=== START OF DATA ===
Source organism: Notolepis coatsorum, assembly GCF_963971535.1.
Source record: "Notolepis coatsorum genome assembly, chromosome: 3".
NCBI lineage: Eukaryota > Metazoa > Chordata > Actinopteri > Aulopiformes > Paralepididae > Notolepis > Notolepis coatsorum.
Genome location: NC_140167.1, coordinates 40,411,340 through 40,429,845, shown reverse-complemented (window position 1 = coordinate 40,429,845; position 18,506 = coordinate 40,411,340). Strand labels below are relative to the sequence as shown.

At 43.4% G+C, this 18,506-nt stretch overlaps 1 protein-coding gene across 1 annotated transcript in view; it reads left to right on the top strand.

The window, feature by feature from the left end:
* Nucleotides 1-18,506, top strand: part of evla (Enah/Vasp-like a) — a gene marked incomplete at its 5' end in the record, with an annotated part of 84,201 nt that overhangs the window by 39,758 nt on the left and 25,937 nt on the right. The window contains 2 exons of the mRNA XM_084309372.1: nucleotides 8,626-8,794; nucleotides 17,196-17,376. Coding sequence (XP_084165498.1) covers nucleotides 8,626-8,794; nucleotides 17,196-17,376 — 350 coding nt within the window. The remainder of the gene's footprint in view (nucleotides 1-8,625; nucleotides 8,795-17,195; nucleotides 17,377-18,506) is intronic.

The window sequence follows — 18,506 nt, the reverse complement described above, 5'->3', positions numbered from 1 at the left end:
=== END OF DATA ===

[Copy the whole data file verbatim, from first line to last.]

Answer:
Source organism: Notolepis coatsorum, assembly GCF_963971535.1.
Source record: "Notolepis coatsorum genome assembly, chromosome: 3".
NCBI lineage: Eukaryota > Metazoa > Chordata > Actinopteri > Aulopiformes > Paralepididae > Notolepis > Notolepis coatsorum.
Genome location: NC_140167.1, coordinates 40,411,340 through 40,429,845, shown reverse-complemented (window position 1 = coordinate 40,429,845; position 18,506 = coordinate 40,411,340). Strand labels below are relative to the sequence as shown.

At 43.4% G+C, this 18,506-nt stretch overlaps 1 protein-coding gene across 1 annotated transcript in view; it reads left to right on the top strand.

The window, feature by feature from the left end:
* Nucleotides 1-18,506, top strand: part of evla (Enah/Vasp-like a) — a gene marked incomplete at its 5' end in the record, with an annotated part of 84,201 nt that overhangs the window by 39,758 nt on the left and 25,937 nt on the right. The window contains 2 exons of the mRNA XM_084309372.1: nucleotides 8,626-8,794; nucleotides 17,196-17,376. Coding sequence (XP_084165498.1) covers nucleotides 8,626-8,794; nucleotides 17,196-17,376 — 350 coding nt within the window. The remainder of the gene's footprint in view (nucleotides 1-8,625; nucleotides 8,795-17,195; nucleotides 17,377-18,506) is intronic.

The window sequence follows — 18,506 nt, the reverse complement described above, 5'->3', positions numbered from 1 at the left end: